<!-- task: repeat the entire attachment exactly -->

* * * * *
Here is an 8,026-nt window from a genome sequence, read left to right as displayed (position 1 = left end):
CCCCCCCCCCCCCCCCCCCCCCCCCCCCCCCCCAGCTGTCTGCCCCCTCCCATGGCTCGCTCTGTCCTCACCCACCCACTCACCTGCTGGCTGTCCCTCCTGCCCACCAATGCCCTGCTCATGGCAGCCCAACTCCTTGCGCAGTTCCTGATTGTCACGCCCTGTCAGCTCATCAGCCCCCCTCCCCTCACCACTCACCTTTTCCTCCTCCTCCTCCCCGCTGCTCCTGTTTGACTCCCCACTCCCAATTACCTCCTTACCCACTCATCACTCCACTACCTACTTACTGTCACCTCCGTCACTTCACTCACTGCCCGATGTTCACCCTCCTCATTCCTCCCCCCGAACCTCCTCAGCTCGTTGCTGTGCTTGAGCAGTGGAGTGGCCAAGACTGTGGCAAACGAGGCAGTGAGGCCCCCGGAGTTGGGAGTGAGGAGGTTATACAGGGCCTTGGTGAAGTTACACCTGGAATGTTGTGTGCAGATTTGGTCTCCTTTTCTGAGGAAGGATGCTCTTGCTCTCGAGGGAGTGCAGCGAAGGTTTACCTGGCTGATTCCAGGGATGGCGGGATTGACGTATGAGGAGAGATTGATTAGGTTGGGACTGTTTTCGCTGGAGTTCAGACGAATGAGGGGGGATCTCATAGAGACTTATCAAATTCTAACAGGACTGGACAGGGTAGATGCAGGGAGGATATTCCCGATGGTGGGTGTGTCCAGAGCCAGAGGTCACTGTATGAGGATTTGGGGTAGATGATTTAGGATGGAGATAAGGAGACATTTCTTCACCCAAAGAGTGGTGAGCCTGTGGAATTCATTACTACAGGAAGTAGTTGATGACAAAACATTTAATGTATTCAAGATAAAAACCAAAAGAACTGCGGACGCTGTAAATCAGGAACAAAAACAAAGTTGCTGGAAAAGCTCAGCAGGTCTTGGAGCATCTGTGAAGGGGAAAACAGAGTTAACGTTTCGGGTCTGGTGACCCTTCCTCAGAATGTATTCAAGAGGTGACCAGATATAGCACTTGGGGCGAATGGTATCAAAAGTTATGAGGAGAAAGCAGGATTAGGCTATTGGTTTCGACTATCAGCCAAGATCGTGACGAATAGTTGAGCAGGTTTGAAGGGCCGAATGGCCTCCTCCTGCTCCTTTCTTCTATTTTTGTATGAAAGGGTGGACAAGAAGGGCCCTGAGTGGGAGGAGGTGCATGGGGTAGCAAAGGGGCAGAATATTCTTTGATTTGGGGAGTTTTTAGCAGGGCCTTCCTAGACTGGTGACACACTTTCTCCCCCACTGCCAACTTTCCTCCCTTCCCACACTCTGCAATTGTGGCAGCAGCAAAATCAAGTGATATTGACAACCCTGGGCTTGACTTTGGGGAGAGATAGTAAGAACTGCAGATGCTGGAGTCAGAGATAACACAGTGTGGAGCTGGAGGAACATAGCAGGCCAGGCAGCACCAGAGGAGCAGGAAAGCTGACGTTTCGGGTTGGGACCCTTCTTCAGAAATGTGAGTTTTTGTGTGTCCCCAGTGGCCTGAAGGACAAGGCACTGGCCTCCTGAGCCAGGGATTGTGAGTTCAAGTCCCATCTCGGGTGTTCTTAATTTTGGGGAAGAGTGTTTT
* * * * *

Here is an 8,026-nt window from a genome sequence, read left to right as displayed (position 1 = left end):
CCCCCCCCCCCCCCCCCCCCCCCCCCCCCCCCCAGCTGTCTGCCCCCTCCCATGGCTCGCTCTGTCCTCACCCACCCACTCACCTGCTGGCTGTCCCTCCTGCCCACCAATGCCCTGCTCATGGCAGCCCAACTCCTTGCGCAGTTCCTGATTGTCACGCCCTGTCAGCTCATCAGCCCCCCTCCCCTCACCACTCACCTTTTCCTCCTCCTCCTCCCCGCTGCTCCTGTTTGACTCCCCACTCCCAATTACCTCCTTACCCACTCATCACTCCACTACCTACTTACTGTCACCTCCGTCACTTCACTCACTGCCCGATGTTCACCCTCCTCATTCCTCCCCCCGAACCTCCTCAGCTCGTTGCTGTGCTTGAGCAGTGGAGTGGCCAAGACTGTGGCAAACGAGGCAGTGAGGCCCCCGGAGTTGGGAGTGAGGAGGTTATACAGGGCCTTGGTGAAGTTACACCTGGAATGTTGTGTGCAGATTTGGTCTCCTTTTCTGAGGAAGGATGCTCTTGCTCTCGAGGGAGTGCAGCGAAGGTTTACCTGGCTGATTCCAGGGATGGCGGGATTGACGTATGAGGAGAGATTGATTAGGTTGGGACTGTTTTCGCTGGAGTTCAGACGAATGAGGGGGGATCTCATAGAGACTTATCAAATTCTAACAGGACTGGACAGGGTAGATGCAGGGAGGATATTCCCGATGGTGGGTGTGTCCAGAGCCAGAGGTCACTGTATGAGGATTTGGGGTAGATGATTTAGGATGGAGATAAGGAGACATTTCTTCACCCAAAGAGTGGTGAGCCTGTGGAATTCATTACTACAGGAAGTAGTTGATGACAAAACATTTAATGTATTCAAGATAAAAACCAAAAGAACTGCGGACGCTGTAAATCAGGAACAAAAACAAAGTTGCTGGAAAAGCTCAGCAGGTCTTGGAGCATCTGTGAAGGGGAAAACAGAGTTAACGTTTCGGGTCTGGTGACCCTTCCTCAGAATGTATTCAAGAGGTGACCAGATATAGCACTTGGGGCGAATGGTATCAAAAGTTATGAGGAGAAAGCAGGATTAGGCTATTGGTTTCGACTATCAGCCAAGATCGTGACGAATAGTTGAGCAGGTTTGAAGGGCCGAATGGCCTCCTCCTGCTCCTTTCTTCTATTTTTGTATGAAAGGGTGGACAAGAAGGGCCCTGAGTGGGAGGAGGTGCATGGGGTAGCAAAGGGGCAGAATATTCTTTGATTTGGGGAGTTTTTAGCAGGGCCTTCCTAGACTGGTGACACACTTTCTCCCCCACTGCCAACTTTCCTCCCTTCCCACACTCTGCAATTGTGGCAGCAGCAAAATCAAGTGATATTGACAACCCTGGGCTTGACTTTGGGGAGAGATAGTAAGAACTGCAGATGCTGGAGTCAGAGATAACACAGTGTGGAGCTGGAGGAACATAGCAGGCCAGGCAGCACCAGAGGAGCAGGAAAGCTGACGTTTCGGGTTGGGACCCTTCTTCAGAAATGTGAGTTTTTGTGTGTCCCCAGTGGCCTGAAGGACAAGGCACTGGCCTCCTGAGCCAGGGATTGTGAGTTCAAGTCCCATCTCGGGTGTTCTTAATTTTGGGGAAGAGTGTTTT